Tuesday night was our monthly meeting of the KYOWVA Genealogical and Historic Society. We took our meeting on the road! Ben Woodard was the guest speaker once again for this month’s meeting of the KYOWVA Genealogical Society. We met at the location of Ben’s Eagle Scout Project in Ritter Park along Memorial Boulevard, just past the Veteran’s Memorial Arch. My first encounter with Ben was at my first meeting of the Society. I blogged about it HERE. The link to Ben’s blog regarding his project and additional information he has gathered on the individual soldiers can be found by clicking this link: https://cabellwwi.wordpress.com/.
If you are a history buff and live in the Huntington, West Virginia area, The Clio might be an app/website you want to check out. To learn about the World War 1 Soldiers along Memorial Blvd, who Ben speaks about so eloquently, just click HERE! You can walk while listening to the audio tour. Once you finish with that tour, there are several other tours in the Huntington area.
Ben spent approximately 400 hours on his Eagle Scout project which honors Huntington-area soldiers who gave their lives in/for World War I. These soldiers originally were honored by memorial trees along Memorial Boulevard in Huntington’s Ritter Park. From Ben’s website (link noted above): “The trees were originally marked by metal crosses (donated by the International Nickel Company), which were placed at each tree by the Boy Scouts and the American Legion on Armistice Day 1927, shortly before the first cars drove across Memorial Boulevard. These were melted down (with permission) for World War II manufacturing. The trees were again marked, this time simply by yellow ribbons, during the Persian Gulf War by Owens-Illinois glass plant employees. For Veterans Day 2016, the trees were marked with ribbons and signs by the Buford Chapter, NSDAR, directed by their Chapter Regent, Pat Daugherty. Now marking the trees, unveiled on Veterans Day 2017, are 15 permanent signs with newly-researched information on the soldiers. This was part of Benjamin Woodard’s (Troop 62, Huntington, WV) Eagle Scout Project, along with this website, Clio pages and a book of all of his research.“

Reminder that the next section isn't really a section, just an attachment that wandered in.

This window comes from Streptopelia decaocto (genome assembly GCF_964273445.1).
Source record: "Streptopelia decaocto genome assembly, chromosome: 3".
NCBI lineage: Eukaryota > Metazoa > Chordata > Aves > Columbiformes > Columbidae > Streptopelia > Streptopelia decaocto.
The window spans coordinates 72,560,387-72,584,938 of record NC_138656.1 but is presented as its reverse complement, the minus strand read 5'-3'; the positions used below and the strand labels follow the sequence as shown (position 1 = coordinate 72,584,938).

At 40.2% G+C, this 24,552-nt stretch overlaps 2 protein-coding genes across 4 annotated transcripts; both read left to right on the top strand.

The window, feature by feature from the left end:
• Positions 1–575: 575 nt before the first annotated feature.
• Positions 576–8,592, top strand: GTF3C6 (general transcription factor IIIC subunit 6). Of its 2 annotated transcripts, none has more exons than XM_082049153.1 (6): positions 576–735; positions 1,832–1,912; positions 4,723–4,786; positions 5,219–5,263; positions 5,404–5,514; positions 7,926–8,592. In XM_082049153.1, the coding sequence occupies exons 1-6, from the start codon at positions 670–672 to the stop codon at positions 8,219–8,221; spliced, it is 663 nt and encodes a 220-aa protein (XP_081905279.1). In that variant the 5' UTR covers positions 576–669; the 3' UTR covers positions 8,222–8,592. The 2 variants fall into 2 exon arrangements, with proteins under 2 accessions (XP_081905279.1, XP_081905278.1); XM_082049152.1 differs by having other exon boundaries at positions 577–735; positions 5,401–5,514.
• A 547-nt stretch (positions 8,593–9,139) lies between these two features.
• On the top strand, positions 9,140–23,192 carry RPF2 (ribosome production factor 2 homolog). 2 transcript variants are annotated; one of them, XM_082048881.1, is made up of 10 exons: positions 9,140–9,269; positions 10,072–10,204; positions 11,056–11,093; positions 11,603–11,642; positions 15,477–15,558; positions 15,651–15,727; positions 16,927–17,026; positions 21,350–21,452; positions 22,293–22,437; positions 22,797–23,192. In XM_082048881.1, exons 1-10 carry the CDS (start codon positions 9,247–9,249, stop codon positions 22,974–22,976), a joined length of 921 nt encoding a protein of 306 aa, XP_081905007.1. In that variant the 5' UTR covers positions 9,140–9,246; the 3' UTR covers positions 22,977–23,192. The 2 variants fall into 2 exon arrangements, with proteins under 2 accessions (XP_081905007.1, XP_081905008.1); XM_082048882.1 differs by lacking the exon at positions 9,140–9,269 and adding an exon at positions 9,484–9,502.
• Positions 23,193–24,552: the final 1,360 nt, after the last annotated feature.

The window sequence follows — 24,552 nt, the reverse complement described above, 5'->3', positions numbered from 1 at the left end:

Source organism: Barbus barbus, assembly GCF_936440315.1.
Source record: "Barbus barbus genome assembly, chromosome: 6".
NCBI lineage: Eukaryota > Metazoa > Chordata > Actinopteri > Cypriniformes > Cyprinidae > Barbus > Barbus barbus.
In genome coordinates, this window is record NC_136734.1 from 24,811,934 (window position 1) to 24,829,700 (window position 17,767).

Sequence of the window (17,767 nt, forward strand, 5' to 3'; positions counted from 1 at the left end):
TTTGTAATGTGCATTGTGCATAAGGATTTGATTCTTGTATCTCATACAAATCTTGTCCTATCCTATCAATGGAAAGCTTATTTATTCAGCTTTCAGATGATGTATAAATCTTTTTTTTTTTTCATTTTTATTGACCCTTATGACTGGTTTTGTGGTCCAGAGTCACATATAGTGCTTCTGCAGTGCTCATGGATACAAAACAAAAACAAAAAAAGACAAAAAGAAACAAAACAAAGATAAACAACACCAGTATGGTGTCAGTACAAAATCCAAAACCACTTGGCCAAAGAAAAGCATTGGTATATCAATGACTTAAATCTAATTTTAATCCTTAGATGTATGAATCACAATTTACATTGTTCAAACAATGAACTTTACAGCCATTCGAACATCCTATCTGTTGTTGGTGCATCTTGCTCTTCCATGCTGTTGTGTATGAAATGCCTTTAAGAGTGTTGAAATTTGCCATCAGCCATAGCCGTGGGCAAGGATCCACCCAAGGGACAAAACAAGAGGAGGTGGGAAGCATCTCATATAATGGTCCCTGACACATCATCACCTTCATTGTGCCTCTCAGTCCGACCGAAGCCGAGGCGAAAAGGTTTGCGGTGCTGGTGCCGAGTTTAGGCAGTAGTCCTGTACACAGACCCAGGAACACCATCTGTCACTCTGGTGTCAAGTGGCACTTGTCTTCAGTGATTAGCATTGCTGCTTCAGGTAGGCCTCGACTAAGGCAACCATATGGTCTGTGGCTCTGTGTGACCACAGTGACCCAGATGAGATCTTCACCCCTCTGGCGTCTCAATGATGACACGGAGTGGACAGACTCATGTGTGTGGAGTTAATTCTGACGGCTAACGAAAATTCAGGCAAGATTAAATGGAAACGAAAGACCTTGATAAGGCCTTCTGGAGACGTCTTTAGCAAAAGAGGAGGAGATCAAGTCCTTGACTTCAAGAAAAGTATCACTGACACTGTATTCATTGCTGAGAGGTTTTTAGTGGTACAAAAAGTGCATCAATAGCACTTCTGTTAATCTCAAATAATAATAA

Ben worked with the Greater Huntington Park and Recreation District to mark these trees, which he did by leading the design and placement of 17 signs along the boulevard. He was selected Buckskin Council Eagle Scout of the Year and was named a West Virginia History Hero, among other honors (photo from the WV History Hero award can be found further down the blog).
Pictures of each of the metal plaques as well as Ben making his presentation:
Click any of the links below to see the articles written in local newspapers about Ben Woodard’s Eagle Scout project:
May 26, 2018 Gazette Mail article
Apr 8, 2018 Herald Dispatch article
Nov 12, 2017 Herald Dispatch article
The WV state archives mention of Ben on their website: http://www.wvculture.org/history/workshops/woodard05242018promo.html
Above, Ben is honored as WV History Hero by the WV Division of Culture and History. The original article can be found by clicking HERE.
Ben has submissions to the World War 1 Centennial Commision, which you can find by clicking HERE.
It was a tad bit soggy, but we didn’t let that stop us from having some fun!
Won’t stop, don’t stop – you can’t rain on our genealogy parade!! 🙂 We had a nice turn out even if the rain did not hold off.
The Veterans Memorial Arch is a 1/4 scale replica of Arch-de-Triumph in Paris, France. Reaching 42 feet high, 34 feet wide and nine feet thick, this monument is dedicated to those who lost their lives in World War I. With the sun setting, casting a nice warm glow on the flag, I could not help but catch a few shots up close. (Renau was kind enough to picture me taking pictures lol).
Is someone from your family noted as a WW1 hero along the boulevard? If so, we would love to hear any stories you might be able to share at our next meeting.